Political Risk Continues To Weigh On China Stocks

The rout in China equities accelerated in recent weeks amid Beijing’s increasingly aggressive regulatory crackdown on its domestic businesses. The market bounced in Thursday’s trading session (July 29) after diving earlier in the week, but on a year-to-date basis a deep shade of red ink prevails for the country’s stock market.

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Equities in China remain the downside outlier for a set of US-listed ETFs that represent the major regions of the world’s stock markets. The iShares MSCI China ETF (MCHI) has lost 10.9% so far in 2021 (through Wednesday, July 28). That contrasts with gains for shares throughout much of the rest of the world.

A global equity benchmark is up 13.6% year to date via Vanguard Total World Stock ETF (VT). US stocks are up even more this year: SPDR S&P 500 (SPY) is currently ahead by 18.1%.

The bounce in China stocks in today’s session appears linked to reports that Beijing is trying to calm fears following the government’s regulatory crackdown. Bloomberg reports that “the nation’s securities regulator convened a video conference with banking executives Wednesday night.”

It’s unclear if market sentiment will recover quickly. “International investors are bloodied by the experience and will remain suspicious that overseas quoted Chinese companies are under heavy scrutiny by policy makers,” says Gary Dugan, chief executive officer at the Global CIO Office.

For now, at least, skepticism is well-founded. As the Financial Times observes, “China’s crackdown is designed in part to demonstrate the state’s control over the economy, in contrast to US and European regulation which generally aims to protect consumers or ensure that markets function better.”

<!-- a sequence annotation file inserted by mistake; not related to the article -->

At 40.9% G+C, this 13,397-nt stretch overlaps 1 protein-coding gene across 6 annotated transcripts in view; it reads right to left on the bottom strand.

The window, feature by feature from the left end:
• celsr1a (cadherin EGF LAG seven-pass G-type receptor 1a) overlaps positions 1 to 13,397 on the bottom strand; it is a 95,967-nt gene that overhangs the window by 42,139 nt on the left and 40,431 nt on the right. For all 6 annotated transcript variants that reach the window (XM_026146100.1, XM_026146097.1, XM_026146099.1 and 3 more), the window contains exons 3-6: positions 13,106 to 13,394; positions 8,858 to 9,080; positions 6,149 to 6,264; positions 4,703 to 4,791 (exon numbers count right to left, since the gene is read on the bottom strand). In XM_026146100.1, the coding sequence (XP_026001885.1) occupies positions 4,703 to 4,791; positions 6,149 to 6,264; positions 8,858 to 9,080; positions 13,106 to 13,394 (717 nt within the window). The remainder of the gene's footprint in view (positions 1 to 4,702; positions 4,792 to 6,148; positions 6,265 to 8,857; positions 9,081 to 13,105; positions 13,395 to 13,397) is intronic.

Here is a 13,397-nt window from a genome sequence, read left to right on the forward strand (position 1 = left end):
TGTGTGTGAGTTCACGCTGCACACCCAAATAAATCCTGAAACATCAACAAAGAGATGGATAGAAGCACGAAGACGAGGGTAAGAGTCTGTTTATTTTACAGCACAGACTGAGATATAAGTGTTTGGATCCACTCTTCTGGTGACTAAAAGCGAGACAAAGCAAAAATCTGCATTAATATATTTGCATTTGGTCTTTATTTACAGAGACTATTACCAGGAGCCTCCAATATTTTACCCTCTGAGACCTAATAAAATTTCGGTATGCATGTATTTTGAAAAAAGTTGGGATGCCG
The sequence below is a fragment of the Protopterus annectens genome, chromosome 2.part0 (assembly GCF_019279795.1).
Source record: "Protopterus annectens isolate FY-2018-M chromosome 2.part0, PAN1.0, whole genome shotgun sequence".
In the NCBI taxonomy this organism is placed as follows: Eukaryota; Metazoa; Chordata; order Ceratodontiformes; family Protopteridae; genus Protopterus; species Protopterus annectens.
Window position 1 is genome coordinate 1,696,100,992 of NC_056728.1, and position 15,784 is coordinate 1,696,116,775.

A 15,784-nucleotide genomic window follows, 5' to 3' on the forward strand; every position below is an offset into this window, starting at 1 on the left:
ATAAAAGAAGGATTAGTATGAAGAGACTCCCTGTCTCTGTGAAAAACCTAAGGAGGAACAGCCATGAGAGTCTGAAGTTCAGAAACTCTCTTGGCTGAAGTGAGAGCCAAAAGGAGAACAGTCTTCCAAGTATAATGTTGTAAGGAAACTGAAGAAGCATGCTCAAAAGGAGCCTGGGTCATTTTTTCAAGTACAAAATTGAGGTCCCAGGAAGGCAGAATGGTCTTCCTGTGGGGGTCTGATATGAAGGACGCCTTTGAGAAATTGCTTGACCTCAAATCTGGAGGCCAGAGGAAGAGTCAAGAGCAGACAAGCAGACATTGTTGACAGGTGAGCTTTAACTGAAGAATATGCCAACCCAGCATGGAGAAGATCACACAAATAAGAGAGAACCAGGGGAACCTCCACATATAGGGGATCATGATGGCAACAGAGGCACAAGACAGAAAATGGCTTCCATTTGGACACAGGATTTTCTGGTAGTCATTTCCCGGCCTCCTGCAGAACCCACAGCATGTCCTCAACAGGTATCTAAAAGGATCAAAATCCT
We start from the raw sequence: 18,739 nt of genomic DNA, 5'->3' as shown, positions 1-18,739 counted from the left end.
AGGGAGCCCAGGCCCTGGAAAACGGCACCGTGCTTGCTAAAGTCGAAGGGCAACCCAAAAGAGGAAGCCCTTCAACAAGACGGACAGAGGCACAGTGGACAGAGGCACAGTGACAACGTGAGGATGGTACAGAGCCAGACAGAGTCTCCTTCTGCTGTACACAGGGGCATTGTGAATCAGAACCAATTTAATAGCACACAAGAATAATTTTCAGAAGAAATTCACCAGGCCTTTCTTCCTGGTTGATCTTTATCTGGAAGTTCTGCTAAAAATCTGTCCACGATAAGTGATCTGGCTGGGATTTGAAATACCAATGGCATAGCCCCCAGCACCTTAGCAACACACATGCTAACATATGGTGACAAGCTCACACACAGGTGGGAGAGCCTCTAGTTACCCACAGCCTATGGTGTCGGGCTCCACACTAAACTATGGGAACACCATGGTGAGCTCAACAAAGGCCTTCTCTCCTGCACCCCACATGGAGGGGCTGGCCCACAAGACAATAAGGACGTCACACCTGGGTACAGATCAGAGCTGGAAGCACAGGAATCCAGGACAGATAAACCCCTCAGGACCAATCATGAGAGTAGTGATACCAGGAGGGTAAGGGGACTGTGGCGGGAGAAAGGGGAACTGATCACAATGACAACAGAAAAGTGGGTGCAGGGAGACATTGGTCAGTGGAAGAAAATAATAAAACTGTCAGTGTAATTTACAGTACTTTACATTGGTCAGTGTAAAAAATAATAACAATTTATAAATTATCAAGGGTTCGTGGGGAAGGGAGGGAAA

To the extent that Beijing’s crackdown reflects policy, reversing the crackdown will be politically difficult and so any publicly announced changes in the weeks and months ahead may be cosmetic.

Some analysts are taking a longer view and see the latest slide as a buying opportunity. Small-cap China stocks in particular look attractive, says veteran emerging markets investor Mark Mobius.

“What’s happening is a good thing,” he told Bloomberg earlier this week. “What the Chinese government is doing is cracking down on the big companies that dominate various sectors at the exclusion of smaller companies. So the regulatory crackdown is probably in the long run going to be good for the Chinese market.”

Perhaps that reasoning explains why iShares MSCI China Small-Cap (ECNS) has outperformed MCHI, its big-cap counterpart. In fact, ECNS latest bounce brings it back into positive year-to-date territory.

“Beijing’s clampdown is a harsh lesson for global markets,” writes Nicholas Spiro, a partner at Lauressa Advisory, a London-based real estate and macroeconomic consultancy. “Yet, there is little sign that investors have fundamentally changed their view of China. If the recent sell-off forces investors to price political risks more accurately – both in China and elsewhere – markets will be better prepared for the next bout of volatility.”

Disclosures: None.

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